Migrant crisis is Human crisis

Migrant crisis

It’s “spoiling the atmosphere”. Tourists in Kos react to migrant crisis on the Greek island (BBC)

The text in combination with this picture made me literaly feel sick in my stomach. In a glimpse, I saw myself as the tourist and Michael as the man from Africa. Michael is only one of the many great, talented, young men from Ghana whom I learned to know whilst being there.

On emotional level I felt apathetic at first and then angry. I recognise these type of intense reactions in myself as a message, a designation. I felt apathetic at first, totally not able to understand what was said here. Then I got angry: “As a white European, I am allowed to stand and travel wherever I want. Why me and not the same for many others? Even if Michael, or others, would have some money available, they are not ‘just’ allowed to enter Europe. What exactly again makes me different, makes me a better person having more rights?”

I decided to move away from myself and Michael and away from white tourists and African refugees, but to look at all of us as human beings. Then I see the tourist is a person who just doesn’t know how to deal with anyone who is different and want to protect him/herself from strangers. And the refugee is just a person resting for a while and enjoying the bench.

It is not a migrant crisis. It is a human crisis.

Then I got the Dutch musician Douwe Bob in my mind. I started searching and found this song that is such a great reflection of this situation.

News items like this need to be produced, to prevent these situations from being hidden. This was a neutral article explaining several perspectives without concluding. But on the other hand, emphasizing the word ‘migrant crisis’ refers to the migrants as the one in crisis and causing the problem. And comparing white tourists with black migrants is putting people in boxes and divides us more. Because if we generalise it: it makes me ‘the white not accepting blacks in my continent’ which feels unfair. And it makes Michael ‘the poor black man from Africa’ who has to search for a better life in Europe. Which is totally not matching the will power and ambition of so many people in Africa who work very hard to create a better life for themselves and society.

So, I refuse to just take this as it is brought to me through the news. But what is the alternative? I cannot solve the situation. I cannot save the world we live in. I can only influence my own mind, attitude and behavior and dare to share how I think, perceive and act different.

I left the topic for a few hours and got some new thoughts, starting with myself. I am people-oriented. Many people aren’t and that is why the world is not changing: because people do not really change. I know that Michael and I have totally different backgrounds and I had many more opportunities from an early age, but this doesn’t mean that one of us is more or less than the other.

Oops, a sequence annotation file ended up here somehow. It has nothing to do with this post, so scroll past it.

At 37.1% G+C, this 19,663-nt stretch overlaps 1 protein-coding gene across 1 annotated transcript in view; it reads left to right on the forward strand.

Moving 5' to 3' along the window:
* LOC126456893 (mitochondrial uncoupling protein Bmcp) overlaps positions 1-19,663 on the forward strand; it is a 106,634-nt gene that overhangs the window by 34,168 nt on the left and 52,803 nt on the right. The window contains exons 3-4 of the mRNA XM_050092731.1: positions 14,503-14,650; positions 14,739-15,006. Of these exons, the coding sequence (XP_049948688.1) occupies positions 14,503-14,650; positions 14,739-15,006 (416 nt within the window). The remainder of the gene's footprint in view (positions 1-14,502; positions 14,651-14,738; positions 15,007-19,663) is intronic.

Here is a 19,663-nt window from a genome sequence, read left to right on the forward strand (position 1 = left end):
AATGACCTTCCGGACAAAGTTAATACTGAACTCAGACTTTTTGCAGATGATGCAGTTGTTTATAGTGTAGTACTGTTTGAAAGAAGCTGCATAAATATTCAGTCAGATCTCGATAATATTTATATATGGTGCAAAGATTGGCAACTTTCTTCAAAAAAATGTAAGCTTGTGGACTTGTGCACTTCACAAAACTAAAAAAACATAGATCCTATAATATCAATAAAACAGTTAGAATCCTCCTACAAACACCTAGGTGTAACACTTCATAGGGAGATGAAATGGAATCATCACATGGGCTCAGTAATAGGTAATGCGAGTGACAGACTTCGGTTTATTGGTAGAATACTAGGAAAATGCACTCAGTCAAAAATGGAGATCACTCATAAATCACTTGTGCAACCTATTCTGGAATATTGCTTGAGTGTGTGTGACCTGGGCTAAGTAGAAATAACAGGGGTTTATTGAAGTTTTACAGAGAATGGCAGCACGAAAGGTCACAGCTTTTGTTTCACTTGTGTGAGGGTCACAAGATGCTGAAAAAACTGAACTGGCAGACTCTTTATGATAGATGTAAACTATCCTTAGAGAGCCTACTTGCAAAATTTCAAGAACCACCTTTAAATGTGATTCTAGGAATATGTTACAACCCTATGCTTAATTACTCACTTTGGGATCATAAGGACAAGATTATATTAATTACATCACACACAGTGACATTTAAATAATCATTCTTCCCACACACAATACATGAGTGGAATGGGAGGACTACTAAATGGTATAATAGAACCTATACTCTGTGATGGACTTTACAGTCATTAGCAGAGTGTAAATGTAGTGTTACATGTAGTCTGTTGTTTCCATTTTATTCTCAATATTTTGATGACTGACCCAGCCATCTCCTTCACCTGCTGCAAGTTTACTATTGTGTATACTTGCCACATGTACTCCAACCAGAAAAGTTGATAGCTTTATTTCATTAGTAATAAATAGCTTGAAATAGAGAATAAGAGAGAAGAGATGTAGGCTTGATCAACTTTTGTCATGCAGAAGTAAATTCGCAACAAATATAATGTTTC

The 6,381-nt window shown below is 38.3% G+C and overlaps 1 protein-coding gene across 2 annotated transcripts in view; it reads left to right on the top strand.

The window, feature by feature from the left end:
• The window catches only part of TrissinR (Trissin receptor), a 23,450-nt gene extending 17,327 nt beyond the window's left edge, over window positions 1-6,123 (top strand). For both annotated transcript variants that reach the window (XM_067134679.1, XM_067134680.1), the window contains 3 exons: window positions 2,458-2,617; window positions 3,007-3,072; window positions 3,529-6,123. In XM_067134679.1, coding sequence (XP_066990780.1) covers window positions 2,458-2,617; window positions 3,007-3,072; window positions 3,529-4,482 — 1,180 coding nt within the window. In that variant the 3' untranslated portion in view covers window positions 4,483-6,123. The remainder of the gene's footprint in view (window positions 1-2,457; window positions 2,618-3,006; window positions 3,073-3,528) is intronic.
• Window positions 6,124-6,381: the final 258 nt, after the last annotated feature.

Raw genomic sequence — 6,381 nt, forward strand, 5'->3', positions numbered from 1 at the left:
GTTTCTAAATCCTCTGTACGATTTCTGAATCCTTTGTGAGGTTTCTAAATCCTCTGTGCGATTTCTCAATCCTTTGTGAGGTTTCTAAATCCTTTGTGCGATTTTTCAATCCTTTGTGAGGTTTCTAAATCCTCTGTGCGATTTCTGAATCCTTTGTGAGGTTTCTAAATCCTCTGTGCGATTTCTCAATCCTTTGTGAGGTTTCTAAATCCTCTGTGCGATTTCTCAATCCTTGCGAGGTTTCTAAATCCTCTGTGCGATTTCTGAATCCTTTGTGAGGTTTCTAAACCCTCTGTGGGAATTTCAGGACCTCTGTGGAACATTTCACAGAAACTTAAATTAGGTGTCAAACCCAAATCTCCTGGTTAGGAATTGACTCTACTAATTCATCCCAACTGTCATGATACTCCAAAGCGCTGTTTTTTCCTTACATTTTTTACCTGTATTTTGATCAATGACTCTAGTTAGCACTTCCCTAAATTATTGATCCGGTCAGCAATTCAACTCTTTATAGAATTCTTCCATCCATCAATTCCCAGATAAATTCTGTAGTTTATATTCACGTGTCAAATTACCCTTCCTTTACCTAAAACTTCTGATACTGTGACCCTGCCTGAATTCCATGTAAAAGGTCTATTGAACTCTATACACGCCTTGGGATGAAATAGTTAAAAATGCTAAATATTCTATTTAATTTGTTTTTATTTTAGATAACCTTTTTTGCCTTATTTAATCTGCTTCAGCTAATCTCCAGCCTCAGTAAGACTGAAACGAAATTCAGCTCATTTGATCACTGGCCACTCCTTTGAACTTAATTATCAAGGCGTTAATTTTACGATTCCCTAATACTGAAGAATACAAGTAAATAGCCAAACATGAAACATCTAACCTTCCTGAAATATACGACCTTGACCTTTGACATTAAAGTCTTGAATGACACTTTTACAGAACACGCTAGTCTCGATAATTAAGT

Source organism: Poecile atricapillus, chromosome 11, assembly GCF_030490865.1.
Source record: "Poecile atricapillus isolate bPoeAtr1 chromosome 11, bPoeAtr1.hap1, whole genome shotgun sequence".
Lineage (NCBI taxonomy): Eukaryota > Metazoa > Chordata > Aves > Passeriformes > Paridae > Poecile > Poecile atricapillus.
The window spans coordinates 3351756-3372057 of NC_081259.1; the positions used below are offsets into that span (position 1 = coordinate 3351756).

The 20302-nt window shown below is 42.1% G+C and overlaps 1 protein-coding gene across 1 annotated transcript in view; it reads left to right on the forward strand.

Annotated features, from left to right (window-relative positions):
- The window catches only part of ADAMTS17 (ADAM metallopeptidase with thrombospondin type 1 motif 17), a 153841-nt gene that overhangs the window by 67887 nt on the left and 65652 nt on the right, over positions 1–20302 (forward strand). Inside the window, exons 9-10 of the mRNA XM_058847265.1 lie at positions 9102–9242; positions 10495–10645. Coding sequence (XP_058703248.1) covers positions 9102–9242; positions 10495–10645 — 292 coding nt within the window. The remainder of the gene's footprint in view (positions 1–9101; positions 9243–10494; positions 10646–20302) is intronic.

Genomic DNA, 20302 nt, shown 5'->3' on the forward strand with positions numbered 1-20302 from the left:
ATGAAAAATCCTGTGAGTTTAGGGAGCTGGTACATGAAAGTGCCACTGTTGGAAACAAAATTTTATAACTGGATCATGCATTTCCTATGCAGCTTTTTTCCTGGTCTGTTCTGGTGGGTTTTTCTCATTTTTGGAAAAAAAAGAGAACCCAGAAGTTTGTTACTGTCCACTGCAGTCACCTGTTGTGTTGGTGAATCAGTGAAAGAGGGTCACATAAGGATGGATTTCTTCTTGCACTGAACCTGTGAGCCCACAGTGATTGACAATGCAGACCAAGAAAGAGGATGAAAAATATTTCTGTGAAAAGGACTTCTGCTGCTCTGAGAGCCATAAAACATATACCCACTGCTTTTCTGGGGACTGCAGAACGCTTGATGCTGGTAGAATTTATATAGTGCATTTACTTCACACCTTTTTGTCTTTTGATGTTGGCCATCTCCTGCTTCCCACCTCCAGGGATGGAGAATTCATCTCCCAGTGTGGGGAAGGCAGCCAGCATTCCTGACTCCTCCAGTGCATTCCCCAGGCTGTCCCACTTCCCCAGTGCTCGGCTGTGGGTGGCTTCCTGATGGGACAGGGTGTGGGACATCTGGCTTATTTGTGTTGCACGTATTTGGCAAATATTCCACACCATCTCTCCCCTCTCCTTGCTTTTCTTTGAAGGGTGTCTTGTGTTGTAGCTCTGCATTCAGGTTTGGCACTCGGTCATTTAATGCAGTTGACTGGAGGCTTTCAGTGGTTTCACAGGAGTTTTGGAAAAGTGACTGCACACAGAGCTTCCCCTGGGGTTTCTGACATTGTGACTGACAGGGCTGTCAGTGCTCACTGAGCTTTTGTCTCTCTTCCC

I keep on believing in equivalence, simply because we are all human beings, living on the same planet. And even though I am very privileged to be born in the Netherlands in this time (especially as a woman) I did and do have to face trauma’s too. In my own life experiences and also sensing the ones from my family history, going way back.

I am the only one who chooses to overcome these or keep myself as a victim of these. The same for people everywhere in the world. And if I feel guilty coming from the Western world, having a need to help people in Africa, I put myself in a higher position. That is not my motivation and I refused to do that since childhood. I always questioned:

Are we really different or did society f.ck with our minds and make us differ?

But I want to be critical on my own thinking too. Is equivalence a dream in my mind, coming from a privileged part of the word or can it be reality?

I am the one flying to Ghana and back to the Netherlands. But, I refuse to think in general as much as possible. I myself am not regular, not typical and released myself from how society defined me to be. I try not to have an opinion without doing and living it myself (practice what I preach). So for now the conclusion is: I cannot have the answer without interacting/discussing it with the people who are part of the thought and the solution: young Ghaniains.

Then I wrote these words:

Wherever and whenever we are born in the world, we all have our own trauma’s and need each other to heal

It is a big and a small thought simultaneously. It makes all of us responsible for our own trauma’s and overcoming these. It also creates awareness that we can help each other through difficult times and we can only heal the world together. It is small, because I can start reflecting it today.